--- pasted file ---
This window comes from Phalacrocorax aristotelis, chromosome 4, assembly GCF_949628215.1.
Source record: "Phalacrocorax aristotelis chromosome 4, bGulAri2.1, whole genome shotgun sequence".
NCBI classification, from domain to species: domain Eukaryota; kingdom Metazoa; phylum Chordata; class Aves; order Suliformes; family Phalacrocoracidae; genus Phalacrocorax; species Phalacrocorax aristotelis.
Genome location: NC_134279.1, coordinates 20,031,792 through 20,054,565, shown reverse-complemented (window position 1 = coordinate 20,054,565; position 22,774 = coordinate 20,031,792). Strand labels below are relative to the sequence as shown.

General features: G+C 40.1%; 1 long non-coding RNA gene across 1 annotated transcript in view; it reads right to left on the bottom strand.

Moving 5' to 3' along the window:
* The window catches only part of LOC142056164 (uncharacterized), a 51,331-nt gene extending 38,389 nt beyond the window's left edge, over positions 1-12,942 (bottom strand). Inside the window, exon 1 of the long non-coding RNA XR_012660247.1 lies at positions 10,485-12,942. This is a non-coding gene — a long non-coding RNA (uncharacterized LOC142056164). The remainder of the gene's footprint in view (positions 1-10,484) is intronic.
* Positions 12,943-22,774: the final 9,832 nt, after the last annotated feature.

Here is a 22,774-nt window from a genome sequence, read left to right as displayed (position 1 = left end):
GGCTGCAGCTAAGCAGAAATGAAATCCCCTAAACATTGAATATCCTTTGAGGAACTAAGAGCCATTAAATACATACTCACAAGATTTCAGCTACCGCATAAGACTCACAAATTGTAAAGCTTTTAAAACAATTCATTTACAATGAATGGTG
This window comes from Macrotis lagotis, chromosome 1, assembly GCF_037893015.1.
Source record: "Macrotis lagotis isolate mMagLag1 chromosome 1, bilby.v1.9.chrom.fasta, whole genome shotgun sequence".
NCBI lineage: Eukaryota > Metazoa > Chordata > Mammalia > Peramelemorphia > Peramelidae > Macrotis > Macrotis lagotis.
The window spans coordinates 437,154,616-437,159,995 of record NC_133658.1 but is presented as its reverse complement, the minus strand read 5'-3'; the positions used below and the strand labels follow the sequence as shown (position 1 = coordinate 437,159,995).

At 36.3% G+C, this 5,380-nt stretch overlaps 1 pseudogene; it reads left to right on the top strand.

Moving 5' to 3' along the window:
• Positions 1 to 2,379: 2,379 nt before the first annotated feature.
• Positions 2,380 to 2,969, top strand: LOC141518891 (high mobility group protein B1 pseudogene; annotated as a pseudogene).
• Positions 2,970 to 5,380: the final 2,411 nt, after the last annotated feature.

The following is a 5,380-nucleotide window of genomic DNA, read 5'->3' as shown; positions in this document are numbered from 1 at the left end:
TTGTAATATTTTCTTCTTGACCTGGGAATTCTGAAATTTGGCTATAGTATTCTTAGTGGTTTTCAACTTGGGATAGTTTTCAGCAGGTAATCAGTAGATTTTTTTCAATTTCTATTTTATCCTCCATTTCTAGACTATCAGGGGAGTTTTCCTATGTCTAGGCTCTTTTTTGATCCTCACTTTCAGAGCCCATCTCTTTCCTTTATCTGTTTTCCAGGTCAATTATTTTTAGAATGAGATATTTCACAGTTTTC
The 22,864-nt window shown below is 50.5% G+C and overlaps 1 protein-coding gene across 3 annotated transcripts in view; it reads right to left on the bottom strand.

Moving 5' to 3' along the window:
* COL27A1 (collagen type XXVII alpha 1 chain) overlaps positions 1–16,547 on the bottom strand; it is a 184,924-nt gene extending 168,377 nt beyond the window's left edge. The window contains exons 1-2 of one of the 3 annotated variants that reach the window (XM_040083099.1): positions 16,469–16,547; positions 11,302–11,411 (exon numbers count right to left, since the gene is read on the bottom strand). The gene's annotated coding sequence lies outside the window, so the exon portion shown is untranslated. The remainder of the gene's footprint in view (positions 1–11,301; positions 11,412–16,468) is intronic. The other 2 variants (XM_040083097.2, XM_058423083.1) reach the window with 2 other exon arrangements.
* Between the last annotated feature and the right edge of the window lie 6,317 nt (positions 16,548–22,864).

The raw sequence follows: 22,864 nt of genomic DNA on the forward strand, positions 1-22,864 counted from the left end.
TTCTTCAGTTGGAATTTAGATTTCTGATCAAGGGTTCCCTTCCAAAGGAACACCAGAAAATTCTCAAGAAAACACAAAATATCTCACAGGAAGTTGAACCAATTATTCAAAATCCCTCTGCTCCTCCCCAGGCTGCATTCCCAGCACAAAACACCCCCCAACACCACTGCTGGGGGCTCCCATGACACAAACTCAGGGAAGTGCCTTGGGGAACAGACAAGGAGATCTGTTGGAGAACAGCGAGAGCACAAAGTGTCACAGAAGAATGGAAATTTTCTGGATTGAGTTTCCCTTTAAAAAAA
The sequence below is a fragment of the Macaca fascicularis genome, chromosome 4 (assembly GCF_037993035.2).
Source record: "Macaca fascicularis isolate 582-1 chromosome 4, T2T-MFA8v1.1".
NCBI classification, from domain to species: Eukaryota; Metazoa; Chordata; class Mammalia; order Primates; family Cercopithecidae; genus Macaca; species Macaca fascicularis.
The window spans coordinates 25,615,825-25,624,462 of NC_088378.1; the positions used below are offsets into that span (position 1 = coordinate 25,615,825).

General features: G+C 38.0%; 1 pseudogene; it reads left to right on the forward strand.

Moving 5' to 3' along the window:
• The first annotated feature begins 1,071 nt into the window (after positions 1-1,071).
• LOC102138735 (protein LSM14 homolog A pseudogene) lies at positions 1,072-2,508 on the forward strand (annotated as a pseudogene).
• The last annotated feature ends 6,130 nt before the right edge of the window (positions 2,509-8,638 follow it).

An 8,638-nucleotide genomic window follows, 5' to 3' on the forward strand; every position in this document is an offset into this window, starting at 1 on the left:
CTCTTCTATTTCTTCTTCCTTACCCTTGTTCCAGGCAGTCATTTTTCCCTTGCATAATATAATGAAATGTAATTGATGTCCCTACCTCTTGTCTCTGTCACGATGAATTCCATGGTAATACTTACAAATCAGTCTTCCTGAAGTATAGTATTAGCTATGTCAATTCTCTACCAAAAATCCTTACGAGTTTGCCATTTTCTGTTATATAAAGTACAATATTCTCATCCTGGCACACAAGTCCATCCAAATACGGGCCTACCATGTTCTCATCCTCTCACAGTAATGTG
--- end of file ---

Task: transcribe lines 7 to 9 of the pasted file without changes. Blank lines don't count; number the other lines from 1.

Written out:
* The window catches only part of LOC142056164 (uncharacterized), a 51,331-nt gene extending 38,389 nt beyond the window's left edge, over positions 1-12,942 (bottom strand). Inside the window, exon 1 of the long non-coding RNA XR_012660247.1 lies at positions 10,485-12,942. This is a non-coding gene — a long non-coding RNA (uncharacterized LOC142056164). The remainder of the gene's footprint in view (positions 1-10,484) is intronic.
* Positions 12,943-22,774: the final 9,832 nt, after the last annotated feature.

Here is a 22,774-nt window from a genome sequence, read left to right as displayed (position 1 = left end):